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Thursday, 31 January 2008
Good cake, Bad cake
My baking seems to be either wildly decadent or virtuously healthy. Earlier this week I baked a cake for my birthday that is so rich I consider it an extravagance. Then I couldn’t resist trying out a brownie recipe that took my fancy because it is low fat, gluten-free, vegan, nut-free, soy-free. I am sorry to report to dieters, celiacs, vegans and all other allergy sufferers, that the cake laden with butter, cream, nuts, eggs, chocolate, condensed milk, flour and sugar was easily the better cake!
This walnut fudge cake is a recipe that I wrote down years ago and finally made more recently. It was so good, I couldn’t believe I hadn’t tried it earlier. For the past few years I have made it for my birthday. Birthdays provide an excellent excuse for such indulgence. It is a cake for sharing and I am sending it to Bindiya for her My Favourite Things event which this month is focusing on baking cakes and muffins.
The cake batter tastes so good I could eat it without baking. But it tastes even better when it comes out of the oven. I don’t bother making sure it is cooked properly after baking it. In fact, I think it is better if it isn’t quite cooked. A small slice of this gooey fudgy nutty cake should be so soft it will collapse in your hand. It is so rich but I love it plain. Others seem to want it with cream, so I consider it a bonus that the recipe leaves me with leftover cream to serve it with. I also love having the remainder of a tin of condensed milk to use up in all sorts of wonderful recipes (grubs, condensed milk fudge sauce, mock turtle, etc).
It is a cake that tastes much better than it looks. It is the sort that cracks and sinks in the middle. When I placed the cake on the plate, E asked when I would ice it. My little niece Maddy, was reluctant to even try it without icing. She did try it but didn’t fancy it. In fact, even my little niece Ella who loves almost anything I bake, didn’t finish her piece. So I don’t think that this is a cake for kids. I think it might be due to the strong taste of all the walnuts. The cake was the star of the afternoon tea I made for my birthday. I also made cheesy almond muffins(some with faces of poppy seed hair, olive eyes, sunflower seed noses and sundried tomato mouths), grubs, gluten free grubs, grapes, chilled apple green tea, and activist mommy’s beanie brownies.
Last year I tried the walnut fudge cake with gluten free flour and it was disappointing. Maybe that is why it tasted so good this year. This is why generally it is best to find new gluten free ways rather than just trying to remake old favourites (with the exception of grubs).
I was excited to find the beanie brownie recipe that seemed to be the gluten free cake I have been seeking – easy to make, using only basic pantry ingredients, no nuts and delicious. This recipe was so simple – just 400g kidney beans, 2 bananas, 3 tbsp oil, 4 tbsp cocoa, 1 tsp vanilla, ¾ cup sugar, in the blender and then baked for 30 minutes in a moderate oven. The cake batter tasted good and I was hopeful. But when cooked it tasted like a sweet bean paste with chocolate flavour – it was neither cakey or fudgy. My mum and my sister Susie tasted it and refused to take any home with them. The kids weren’t interested. I think I will throw the rest of it in the bin.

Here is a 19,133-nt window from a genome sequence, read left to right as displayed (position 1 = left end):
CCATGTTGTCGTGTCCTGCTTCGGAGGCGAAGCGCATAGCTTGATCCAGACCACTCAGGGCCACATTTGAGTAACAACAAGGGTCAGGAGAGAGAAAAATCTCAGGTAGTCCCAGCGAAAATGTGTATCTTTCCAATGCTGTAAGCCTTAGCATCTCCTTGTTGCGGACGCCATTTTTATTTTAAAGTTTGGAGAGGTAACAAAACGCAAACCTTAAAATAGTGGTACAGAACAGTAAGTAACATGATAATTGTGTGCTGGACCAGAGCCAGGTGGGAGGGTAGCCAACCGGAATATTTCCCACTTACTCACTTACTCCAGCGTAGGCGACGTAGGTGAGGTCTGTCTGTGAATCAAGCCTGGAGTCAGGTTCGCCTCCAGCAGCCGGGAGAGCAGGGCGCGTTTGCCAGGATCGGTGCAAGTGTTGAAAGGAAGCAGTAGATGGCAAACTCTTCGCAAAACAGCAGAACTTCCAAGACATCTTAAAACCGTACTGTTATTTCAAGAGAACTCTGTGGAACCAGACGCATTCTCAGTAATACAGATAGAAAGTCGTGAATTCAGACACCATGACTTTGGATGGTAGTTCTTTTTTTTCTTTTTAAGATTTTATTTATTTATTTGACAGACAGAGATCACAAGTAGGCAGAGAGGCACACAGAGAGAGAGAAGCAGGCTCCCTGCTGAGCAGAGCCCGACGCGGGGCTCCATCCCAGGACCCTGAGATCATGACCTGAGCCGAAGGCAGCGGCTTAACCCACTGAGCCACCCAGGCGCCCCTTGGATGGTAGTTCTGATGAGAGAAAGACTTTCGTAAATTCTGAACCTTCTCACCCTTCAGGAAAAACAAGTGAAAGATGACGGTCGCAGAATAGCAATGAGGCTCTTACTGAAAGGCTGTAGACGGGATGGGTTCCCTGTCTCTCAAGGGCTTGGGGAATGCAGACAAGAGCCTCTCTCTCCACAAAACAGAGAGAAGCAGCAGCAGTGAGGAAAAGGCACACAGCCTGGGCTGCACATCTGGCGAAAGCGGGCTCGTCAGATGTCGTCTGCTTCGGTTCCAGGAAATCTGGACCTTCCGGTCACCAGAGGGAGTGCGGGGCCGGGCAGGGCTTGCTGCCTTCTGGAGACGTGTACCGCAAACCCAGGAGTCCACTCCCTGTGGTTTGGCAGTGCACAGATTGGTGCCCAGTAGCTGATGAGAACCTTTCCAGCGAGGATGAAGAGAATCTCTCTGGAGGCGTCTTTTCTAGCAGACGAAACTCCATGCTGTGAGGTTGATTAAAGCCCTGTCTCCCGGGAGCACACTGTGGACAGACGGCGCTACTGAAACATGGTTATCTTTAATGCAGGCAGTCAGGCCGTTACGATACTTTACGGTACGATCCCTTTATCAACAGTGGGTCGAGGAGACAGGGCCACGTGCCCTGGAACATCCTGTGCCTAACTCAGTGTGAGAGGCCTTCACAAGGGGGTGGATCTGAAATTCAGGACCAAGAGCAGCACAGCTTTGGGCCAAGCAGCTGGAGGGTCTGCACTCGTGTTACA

Where did it go wrong? It looked good – dark, glossy chocolatey. But it was quite flat and had a sort of slimy dampness about it. Was the 28 x 18 cm slice tray too big for the mixture? Were my beans wrong? I used kidney beans rather than black beans. I also used a standard 400g tin of beans because activist mommy didn’t give a measurement for a tin of beans. Should I have included some apple sauce like activist mommy did? Would it make a difference if I tried it with 3 eggs instead of banana? Did it need to be cooked longer?
I still have hope and will continue my quest. After all, Have Cake Will Travel has said they were a definite winner and her photo of her brownies looks so tempting. But it has made me appreciate that no matter how healthy you make your cake, the ultimate measure of whether a cake is good or bad is the taste! After all, if you were just after something nutritious, you would just make a salad!
Update: I remade the Walnut Fudge Cake in early 2021 and took some new photos - they are the first two photos. This is a cake that does not need frosting or a glaze but it looks rather plain. It looked quite pretty with some berries, little pansies and mint leaves.
Walnut Fudge Cake
¾ cup lightly packed brown sugar
150g butter or margarine
100g dark chocolate
½ cup condensed milk
200g (2 cups) walnuts, coarsely ground
¼ cup cream
¾ cup self raising flour
Grease and line a 20cm cake tin. Preheat oven to 170 C.
Place sugar, butter chocolate, condensed milk and walnuts in large bowl and melt on medium power in microwave (about 1½ minutes) or heat gently in saucepan til all is melted and thickens slightly. Remove from heat (it should be lukewarm still, if not you should cool it slightly) and add cream, flour and egg. Stir to combine.
Pour mixture into cake tin. Bake 40-45 minutes. Don’t worry if skewer not quite clean when you test it – it should be a little gooey inside. Cool in tin for 5- 10 minutes and turn onto a wire rack to cool. Serve in thin wedges with cream (if desired).
On the stereo:
A story to tell: Starbucks presents powerful songs from the coffee house: Various Artists